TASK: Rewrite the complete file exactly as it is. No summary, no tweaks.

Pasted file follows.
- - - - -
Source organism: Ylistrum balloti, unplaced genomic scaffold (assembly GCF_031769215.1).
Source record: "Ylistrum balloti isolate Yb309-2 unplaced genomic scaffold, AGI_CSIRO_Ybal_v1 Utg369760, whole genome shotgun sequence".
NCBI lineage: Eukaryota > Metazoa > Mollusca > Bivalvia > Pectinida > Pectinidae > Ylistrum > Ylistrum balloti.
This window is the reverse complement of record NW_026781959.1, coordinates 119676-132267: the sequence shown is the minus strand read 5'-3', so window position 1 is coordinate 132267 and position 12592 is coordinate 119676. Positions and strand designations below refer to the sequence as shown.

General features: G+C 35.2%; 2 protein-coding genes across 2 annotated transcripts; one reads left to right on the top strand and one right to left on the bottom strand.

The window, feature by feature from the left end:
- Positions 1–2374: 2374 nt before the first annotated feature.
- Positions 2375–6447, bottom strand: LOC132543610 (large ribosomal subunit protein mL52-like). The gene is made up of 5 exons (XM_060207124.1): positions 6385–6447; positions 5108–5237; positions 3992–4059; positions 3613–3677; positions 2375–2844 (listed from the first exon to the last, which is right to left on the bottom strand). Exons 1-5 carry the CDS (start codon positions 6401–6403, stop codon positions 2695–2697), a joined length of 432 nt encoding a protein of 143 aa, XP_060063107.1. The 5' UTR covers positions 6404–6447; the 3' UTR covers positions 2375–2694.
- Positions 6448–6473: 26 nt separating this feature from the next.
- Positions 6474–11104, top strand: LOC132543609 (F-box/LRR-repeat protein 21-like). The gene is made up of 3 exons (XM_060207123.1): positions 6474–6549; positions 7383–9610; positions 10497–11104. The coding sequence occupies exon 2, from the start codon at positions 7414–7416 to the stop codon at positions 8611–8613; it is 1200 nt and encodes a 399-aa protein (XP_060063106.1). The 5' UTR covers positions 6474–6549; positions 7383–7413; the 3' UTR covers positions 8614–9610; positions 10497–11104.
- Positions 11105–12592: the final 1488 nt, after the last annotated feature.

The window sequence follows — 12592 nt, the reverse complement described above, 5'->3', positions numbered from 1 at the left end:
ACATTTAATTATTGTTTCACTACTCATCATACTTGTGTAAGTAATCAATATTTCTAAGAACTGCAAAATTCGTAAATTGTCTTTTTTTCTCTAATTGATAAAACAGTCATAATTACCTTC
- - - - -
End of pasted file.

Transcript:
Source organism: Ylistrum balloti, unplaced genomic scaffold (assembly GCF_031769215.1).
Source record: "Ylistrum balloti isolate Yb309-2 unplaced genomic scaffold, AGI_CSIRO_Ybal_v1 Utg369760, whole genome shotgun sequence".
NCBI lineage: Eukaryota > Metazoa > Mollusca > Bivalvia > Pectinida > Pectinidae > Ylistrum > Ylistrum balloti.
This window is the reverse complement of record NW_026781959.1, coordinates 119676-132267: the sequence shown is the minus strand read 5'-3', so window position 1 is coordinate 132267 and position 12592 is coordinate 119676. Positions and strand designations below refer to the sequence as shown.

General features: G+C 35.2%; 2 protein-coding genes across 2 annotated transcripts; one reads left to right on the top strand and one right to left on the bottom strand.

The window, feature by feature from the left end:
- Positions 1–2374: 2374 nt before the first annotated feature.
- Positions 2375–6447, bottom strand: LOC132543610 (large ribosomal subunit protein mL52-like). The gene is made up of 5 exons (XM_060207124.1): positions 6385–6447; positions 5108–5237; positions 3992–4059; positions 3613–3677; positions 2375–2844 (listed from the first exon to the last, which is right to left on the bottom strand). Exons 1-5 carry the CDS (start codon positions 6401–6403, stop codon positions 2695–2697), a joined length of 432 nt encoding a protein of 143 aa, XP_060063107.1. The 5' UTR covers positions 6404–6447; the 3' UTR covers positions 2375–2694.
- Positions 6448–6473: 26 nt separating this feature from the next.
- Positions 6474–11104, top strand: LOC132543609 (F-box/LRR-repeat protein 21-like). The gene is made up of 3 exons (XM_060207123.1): positions 6474–6549; positions 7383–9610; positions 10497–11104. The coding sequence occupies exon 2, from the start codon at positions 7414–7416 to the stop codon at positions 8611–8613; it is 1200 nt and encodes a 399-aa protein (XP_060063106.1). The 5' UTR covers positions 6474–6549; positions 7383–7413; the 3' UTR covers positions 8614–9610; positions 10497–11104.
- Positions 11105–12592: the final 1488 nt, after the last annotated feature.

The window sequence follows — 12592 nt, the reverse complement described above, 5'->3', positions numbered from 1 at the left end:
ACATTTAATTATTGTTTCACTACTCATCATACTTGTGTAAGTAATCAATATTTCTAAGAACTGCAAAATTCGTAAATTGTCTTTTTTTCTCTAATTGATAAAACAGTCATAATTACCTTC